But college standards for granting credit for AP tests vary widely. The tests are scored on a 5-point scale, but while some colleges and universities will award credit for scores as low as 2, others require the top score of 5 in certain subjects, according to the College Board, which administers the program. At some schools, the standards vary by subject, while the University of Illinois has different thresholds for different campuses.

To standardize the criteria, lawmakers are considering passing a law to require public universities and colleges in Illinois to give course credit for scores of 3 or better…

Last year in Illinois, nearly 116,000 AP tests were awarded scores of 3 or better, according to a coalition backing the legislation that includes state education groups and the College Board. At an average cost of $426 per credit hour, that would add up to $148 million in savings overall, proponents say.

AP credit could cost colleges and universities lost tuition from those students who can skip over classes, but officials say many AP students simply take other classes instead, to add depth or breadth to their education. Or they can use the lightened course load to improve their chances of graduating on time.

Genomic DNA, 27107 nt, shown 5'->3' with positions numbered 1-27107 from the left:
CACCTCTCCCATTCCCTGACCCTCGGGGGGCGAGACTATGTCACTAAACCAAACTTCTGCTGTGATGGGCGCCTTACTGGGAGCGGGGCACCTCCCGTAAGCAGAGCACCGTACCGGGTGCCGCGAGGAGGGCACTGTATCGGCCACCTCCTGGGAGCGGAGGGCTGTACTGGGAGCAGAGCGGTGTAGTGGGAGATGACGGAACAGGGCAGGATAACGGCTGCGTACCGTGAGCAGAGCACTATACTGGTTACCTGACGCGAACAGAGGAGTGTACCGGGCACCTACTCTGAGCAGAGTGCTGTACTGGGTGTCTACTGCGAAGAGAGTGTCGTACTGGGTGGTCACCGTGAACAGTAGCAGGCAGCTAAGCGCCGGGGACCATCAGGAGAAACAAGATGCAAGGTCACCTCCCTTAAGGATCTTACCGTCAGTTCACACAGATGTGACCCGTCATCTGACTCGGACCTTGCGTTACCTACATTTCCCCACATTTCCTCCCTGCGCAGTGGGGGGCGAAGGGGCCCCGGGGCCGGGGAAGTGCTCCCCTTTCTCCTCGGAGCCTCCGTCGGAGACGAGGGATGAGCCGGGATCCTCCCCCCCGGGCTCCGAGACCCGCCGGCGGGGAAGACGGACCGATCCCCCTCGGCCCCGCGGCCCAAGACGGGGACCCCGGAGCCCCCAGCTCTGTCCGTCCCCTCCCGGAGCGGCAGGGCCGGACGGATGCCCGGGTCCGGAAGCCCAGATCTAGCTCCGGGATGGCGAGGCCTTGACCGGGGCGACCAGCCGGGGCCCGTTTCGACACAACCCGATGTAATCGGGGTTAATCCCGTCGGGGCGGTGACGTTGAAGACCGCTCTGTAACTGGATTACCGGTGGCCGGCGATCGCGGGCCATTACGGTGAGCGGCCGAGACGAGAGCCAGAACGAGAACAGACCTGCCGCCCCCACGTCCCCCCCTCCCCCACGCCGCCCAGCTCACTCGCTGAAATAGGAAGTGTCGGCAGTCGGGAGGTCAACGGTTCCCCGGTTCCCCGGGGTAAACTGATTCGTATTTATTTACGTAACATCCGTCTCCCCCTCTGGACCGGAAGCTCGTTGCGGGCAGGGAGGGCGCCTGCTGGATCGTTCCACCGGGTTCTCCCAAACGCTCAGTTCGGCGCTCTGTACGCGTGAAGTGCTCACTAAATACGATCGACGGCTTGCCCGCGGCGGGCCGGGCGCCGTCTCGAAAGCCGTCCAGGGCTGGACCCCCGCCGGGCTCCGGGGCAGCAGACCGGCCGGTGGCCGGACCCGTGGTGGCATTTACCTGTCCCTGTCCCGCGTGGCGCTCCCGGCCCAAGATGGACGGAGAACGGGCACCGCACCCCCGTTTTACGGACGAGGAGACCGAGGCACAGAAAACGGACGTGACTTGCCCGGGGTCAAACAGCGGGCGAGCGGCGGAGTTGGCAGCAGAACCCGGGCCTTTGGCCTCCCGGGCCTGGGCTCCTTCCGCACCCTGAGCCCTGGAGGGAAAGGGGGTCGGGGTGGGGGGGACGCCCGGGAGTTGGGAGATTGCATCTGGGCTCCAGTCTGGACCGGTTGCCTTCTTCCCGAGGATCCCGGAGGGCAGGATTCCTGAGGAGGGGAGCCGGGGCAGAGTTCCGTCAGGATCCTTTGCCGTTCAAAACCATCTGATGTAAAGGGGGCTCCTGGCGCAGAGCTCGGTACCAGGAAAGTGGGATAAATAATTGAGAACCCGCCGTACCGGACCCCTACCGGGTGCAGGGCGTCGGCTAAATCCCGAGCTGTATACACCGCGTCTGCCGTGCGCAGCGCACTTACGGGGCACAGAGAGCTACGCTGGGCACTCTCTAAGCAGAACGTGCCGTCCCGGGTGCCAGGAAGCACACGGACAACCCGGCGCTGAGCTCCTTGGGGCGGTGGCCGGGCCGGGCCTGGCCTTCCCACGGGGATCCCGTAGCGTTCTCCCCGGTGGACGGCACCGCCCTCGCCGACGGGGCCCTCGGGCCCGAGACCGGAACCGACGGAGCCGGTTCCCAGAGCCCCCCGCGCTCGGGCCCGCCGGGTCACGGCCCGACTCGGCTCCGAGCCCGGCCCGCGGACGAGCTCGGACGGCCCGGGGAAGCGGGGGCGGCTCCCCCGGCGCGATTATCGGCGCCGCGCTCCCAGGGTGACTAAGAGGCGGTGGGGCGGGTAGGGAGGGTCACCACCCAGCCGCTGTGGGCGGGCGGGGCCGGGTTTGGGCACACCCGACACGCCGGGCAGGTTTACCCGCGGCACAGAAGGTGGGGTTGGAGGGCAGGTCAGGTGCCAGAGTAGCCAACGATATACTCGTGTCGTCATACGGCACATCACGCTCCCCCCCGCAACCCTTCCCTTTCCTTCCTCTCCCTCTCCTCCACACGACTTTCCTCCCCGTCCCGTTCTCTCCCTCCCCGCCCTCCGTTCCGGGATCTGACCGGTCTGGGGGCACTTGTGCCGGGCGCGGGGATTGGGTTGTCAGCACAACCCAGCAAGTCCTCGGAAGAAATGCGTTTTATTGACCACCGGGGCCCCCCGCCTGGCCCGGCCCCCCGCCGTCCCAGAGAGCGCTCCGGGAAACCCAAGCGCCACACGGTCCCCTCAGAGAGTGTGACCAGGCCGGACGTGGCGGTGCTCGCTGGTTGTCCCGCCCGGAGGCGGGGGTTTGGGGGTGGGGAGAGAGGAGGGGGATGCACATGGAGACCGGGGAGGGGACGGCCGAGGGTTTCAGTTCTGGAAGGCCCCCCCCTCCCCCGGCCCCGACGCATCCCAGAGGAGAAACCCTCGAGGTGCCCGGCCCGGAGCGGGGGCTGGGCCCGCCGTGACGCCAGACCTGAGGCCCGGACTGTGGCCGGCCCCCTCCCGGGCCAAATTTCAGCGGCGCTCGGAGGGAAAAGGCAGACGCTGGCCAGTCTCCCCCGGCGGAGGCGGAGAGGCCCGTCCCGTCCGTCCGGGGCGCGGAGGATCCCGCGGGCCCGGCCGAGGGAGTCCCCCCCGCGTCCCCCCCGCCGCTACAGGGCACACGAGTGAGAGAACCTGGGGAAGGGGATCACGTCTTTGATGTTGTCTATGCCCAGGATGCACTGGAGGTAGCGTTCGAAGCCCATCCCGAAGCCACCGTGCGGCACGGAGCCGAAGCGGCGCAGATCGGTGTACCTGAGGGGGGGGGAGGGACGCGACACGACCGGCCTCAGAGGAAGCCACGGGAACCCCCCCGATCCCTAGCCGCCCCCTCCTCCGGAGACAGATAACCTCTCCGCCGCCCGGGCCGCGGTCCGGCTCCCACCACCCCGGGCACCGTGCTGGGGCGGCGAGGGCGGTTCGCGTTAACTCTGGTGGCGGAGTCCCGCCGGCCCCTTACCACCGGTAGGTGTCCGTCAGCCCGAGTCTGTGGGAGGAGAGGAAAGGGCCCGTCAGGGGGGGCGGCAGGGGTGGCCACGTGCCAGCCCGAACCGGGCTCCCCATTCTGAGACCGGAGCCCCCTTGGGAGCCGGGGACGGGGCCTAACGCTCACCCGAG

And They Say There’s No Inflation

70%, 20%, 10%–add that up and it’s a pretty big increase.  I’d say that’s some inflation:

The bailout of the California State Teachers’ Retirement System enacted last year requires a 70 percent increase in pension contributions from school districts, a 20 percent increase from the state general fund and a 10 percent increase in teacher contributions. When the phased-in increases are complete in 2020-21, CalSTRS will get about $5 billion more a year than it now does, putting it on much firmer ground.

But even at a time when school funding has reached an all-time high, districts are apprehensive at having to spend so much more on pensions. This month, their strategy has become clear: establish separate, specific state funding for districts to cover their increased contributions.

If districts have to spend more on pensions there will be less available for raises.

[T]he education establishment expects to use the flexibility and extra dollars provided by the Local Control Funding Formula to pay for the higher pension costs. But that’s not what the change in how schools are funded was supposed to be about, according to its champion, Gov. Jerry Brown. The governor’s website contains a 800-word account of the signing of the LCFF law on July 1, 2013. It depicts the funding change as being solely about getting more help to struggling English-learners, the state’s “neediest students.”

Money doesn’t grow on trees.  If you had to bet who would get extra money,  students who don’t vote or teachers backed by powerful unions, on whom would you bet?